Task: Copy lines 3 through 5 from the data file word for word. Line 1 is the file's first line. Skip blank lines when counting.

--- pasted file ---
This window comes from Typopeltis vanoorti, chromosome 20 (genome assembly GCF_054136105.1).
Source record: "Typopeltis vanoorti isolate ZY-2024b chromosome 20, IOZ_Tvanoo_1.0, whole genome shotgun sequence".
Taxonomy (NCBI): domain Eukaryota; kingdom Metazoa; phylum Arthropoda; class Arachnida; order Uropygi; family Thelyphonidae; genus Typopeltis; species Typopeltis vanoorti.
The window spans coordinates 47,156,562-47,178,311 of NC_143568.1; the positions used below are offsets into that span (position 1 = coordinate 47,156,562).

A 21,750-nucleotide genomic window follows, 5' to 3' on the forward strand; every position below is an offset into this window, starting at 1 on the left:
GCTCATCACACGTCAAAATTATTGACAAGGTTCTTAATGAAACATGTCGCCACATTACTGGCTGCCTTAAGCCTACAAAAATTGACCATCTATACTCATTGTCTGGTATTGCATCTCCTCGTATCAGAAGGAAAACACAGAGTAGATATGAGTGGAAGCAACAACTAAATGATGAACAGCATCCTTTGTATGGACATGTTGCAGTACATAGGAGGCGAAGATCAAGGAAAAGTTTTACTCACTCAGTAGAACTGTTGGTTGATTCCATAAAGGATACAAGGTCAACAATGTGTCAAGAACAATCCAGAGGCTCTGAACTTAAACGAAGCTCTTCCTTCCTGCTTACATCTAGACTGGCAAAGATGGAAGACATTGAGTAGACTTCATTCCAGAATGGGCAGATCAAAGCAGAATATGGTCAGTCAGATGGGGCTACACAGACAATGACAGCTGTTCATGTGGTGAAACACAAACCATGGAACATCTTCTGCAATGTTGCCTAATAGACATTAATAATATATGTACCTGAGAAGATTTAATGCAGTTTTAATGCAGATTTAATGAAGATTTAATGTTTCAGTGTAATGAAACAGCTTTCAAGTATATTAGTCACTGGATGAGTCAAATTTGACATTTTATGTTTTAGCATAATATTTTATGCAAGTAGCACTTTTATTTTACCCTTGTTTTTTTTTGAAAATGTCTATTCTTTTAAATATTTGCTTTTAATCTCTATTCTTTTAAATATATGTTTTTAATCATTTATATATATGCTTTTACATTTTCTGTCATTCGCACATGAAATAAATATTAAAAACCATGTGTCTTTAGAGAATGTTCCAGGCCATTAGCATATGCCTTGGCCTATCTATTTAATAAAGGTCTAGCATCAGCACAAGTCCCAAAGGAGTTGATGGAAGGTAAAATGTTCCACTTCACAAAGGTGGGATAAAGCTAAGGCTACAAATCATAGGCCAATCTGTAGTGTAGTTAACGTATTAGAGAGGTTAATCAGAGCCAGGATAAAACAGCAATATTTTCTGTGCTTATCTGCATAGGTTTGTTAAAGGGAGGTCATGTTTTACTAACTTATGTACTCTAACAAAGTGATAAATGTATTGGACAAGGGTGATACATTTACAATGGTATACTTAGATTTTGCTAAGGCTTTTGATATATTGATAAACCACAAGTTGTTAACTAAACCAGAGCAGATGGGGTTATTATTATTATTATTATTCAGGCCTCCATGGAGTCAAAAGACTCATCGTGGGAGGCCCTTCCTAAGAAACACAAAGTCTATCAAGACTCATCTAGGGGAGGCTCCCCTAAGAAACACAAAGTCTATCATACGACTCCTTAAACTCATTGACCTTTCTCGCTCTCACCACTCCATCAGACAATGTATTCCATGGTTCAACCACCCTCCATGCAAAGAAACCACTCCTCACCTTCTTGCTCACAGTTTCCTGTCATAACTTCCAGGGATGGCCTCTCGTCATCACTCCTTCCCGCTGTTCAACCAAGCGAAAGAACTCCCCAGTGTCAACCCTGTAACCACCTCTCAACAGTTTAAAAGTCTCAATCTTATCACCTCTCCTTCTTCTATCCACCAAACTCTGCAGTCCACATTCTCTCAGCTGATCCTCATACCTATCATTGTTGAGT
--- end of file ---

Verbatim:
Taxonomy (NCBI): domain Eukaryota; kingdom Metazoa; phylum Arthropoda; class Arachnida; order Uropygi; family Thelyphonidae; genus Typopeltis; species Typopeltis vanoorti.
The window spans coordinates 47,156,562-47,178,311 of NC_143568.1; the positions used below are offsets into that span (position 1 = coordinate 47,156,562).

A 21,750-nucleotide genomic window follows, 5' to 3' on the forward strand; every position below is an offset into this window, starting at 1 on the left: